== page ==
Topping the list of coverage benefits they wanted was access to affordable primary and preventative care. One participant said:
I would really like to get a physical to just see where I'm at. I haven't been to a doctor in a long time, but I wanna see if there's anything I should be concerned about -- blood pressure, cholesterol ...
Interestingly, however, many participants in the study did not realize that preventive care was included in all plans at no additional cost under the ACA. Hence, one of the recommendations coming out of this study was that plans should emphasize the availability of no-cost preventive care, like birth control and routine visits, especially in efforts targeting enrollment of young adults.
As one of the young adults was looking at his plan options, he said:
This plan is $20 to see a primary doctor, and this one is 10% coinsurance after deductible -- and I just don't understand that. What is the deductible to see my primary doctor?
It became clear early in the study that one of the biggest challenges the young people faced in choosing a plan was their lack of familiarity with basic health insurance terms like "deductible" or "coinsurance."
Only half of the participants could correctly define "deductible," while less than one in five could define "coinsurance." These concepts are fundamental to understand for anyone who hopes to make an informed health insurance choice. And misunderstanding these terms can lead to a rude awakening after purchasing and trying to use the insurance. This happened to one participant who said:
Before I signed up for it, I didn't really know what deductible meant. I thought it was saying it would cover $6,000 worth of stuff, and anything over that, then I would have to pay the rest. But I found out it was the other way around.
While this is a small study that was conducted in a single city and state that uses healthcare.gov, it shows that even the highly educated young people in our study had difficulty making health insurance choices. However, our findings on the confusion over health insurance terms have also been demonstrated in studies of consumers across a variety of demographic groups. Other researchers have also verified, mostly in experimental settings, that people have a hard time making optimal health insurance choices, even after ensuring that they understand basic health insurance concepts or conducting their insurance experiments in a population of MBA students.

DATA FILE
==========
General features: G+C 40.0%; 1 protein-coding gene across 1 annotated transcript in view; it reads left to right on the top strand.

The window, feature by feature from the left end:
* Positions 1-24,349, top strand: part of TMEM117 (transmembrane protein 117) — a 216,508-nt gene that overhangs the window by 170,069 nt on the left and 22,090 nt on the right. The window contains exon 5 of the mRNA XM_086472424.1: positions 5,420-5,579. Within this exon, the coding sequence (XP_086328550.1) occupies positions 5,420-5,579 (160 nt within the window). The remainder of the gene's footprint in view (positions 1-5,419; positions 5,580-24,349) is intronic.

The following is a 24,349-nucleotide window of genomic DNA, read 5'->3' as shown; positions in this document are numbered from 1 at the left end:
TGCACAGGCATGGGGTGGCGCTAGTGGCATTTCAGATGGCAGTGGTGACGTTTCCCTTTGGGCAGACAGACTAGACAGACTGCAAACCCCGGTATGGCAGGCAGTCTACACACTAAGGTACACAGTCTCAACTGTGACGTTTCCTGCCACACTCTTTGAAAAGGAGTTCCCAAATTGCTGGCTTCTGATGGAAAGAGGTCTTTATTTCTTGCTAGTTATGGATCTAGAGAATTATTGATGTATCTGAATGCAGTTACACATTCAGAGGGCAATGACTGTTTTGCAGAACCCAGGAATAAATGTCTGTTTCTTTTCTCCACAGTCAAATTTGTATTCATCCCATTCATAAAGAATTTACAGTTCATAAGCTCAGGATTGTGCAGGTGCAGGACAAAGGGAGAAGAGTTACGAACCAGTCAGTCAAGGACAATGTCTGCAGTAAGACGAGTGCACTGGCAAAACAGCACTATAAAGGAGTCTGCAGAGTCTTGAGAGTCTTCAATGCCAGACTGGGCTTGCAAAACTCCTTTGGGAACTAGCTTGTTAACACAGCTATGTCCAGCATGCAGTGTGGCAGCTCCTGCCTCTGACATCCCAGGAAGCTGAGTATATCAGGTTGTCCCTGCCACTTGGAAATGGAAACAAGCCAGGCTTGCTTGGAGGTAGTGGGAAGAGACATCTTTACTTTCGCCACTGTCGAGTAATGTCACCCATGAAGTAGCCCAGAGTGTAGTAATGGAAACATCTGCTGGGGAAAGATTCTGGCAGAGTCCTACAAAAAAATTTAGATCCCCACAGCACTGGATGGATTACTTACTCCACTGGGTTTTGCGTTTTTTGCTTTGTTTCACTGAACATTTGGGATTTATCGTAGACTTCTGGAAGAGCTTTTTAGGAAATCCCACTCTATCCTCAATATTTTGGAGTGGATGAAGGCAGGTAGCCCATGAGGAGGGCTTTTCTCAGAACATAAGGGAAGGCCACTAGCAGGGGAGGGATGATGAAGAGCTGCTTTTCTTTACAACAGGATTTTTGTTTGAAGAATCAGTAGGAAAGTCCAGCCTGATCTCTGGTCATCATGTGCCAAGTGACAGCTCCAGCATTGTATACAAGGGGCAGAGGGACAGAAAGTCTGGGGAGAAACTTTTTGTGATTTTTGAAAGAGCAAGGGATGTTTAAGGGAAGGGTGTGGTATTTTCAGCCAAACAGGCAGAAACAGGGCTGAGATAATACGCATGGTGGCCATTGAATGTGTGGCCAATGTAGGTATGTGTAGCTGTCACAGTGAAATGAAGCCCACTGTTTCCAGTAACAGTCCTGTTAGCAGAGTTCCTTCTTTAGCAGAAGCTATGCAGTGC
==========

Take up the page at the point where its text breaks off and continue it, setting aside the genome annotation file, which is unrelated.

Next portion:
Their findings and ours help describe how young adults navigate the insurance selection process, and point to many areas where consumers could be better supported in the health insurance selection process.
In the area of health insurance literacy, tools to help consumers could be as simple as providing pop-up explanations of key terms, like "deductible," when you hover your cursor over the term on the screen. Other tools might include total cost estimators that do the math for the consumer. This could provide an estimate that takes into account a plan's deductible, coinsurance, copay and premium amounts, as well as how often that person predicts they'll use their insurance (such as how many times they visit the doctor and how many medications they take).
We are sharing our findings with those getting HealthCare.gov and the other state-run health insurance marketplaces ready for the next open enrollment period in November 2015.
This article was originally published on The Conversation.
Read the original article.
No comments have been made.
The content on this page is free of advertiser influence and was produced by our editorial team. See our content and advertising policies.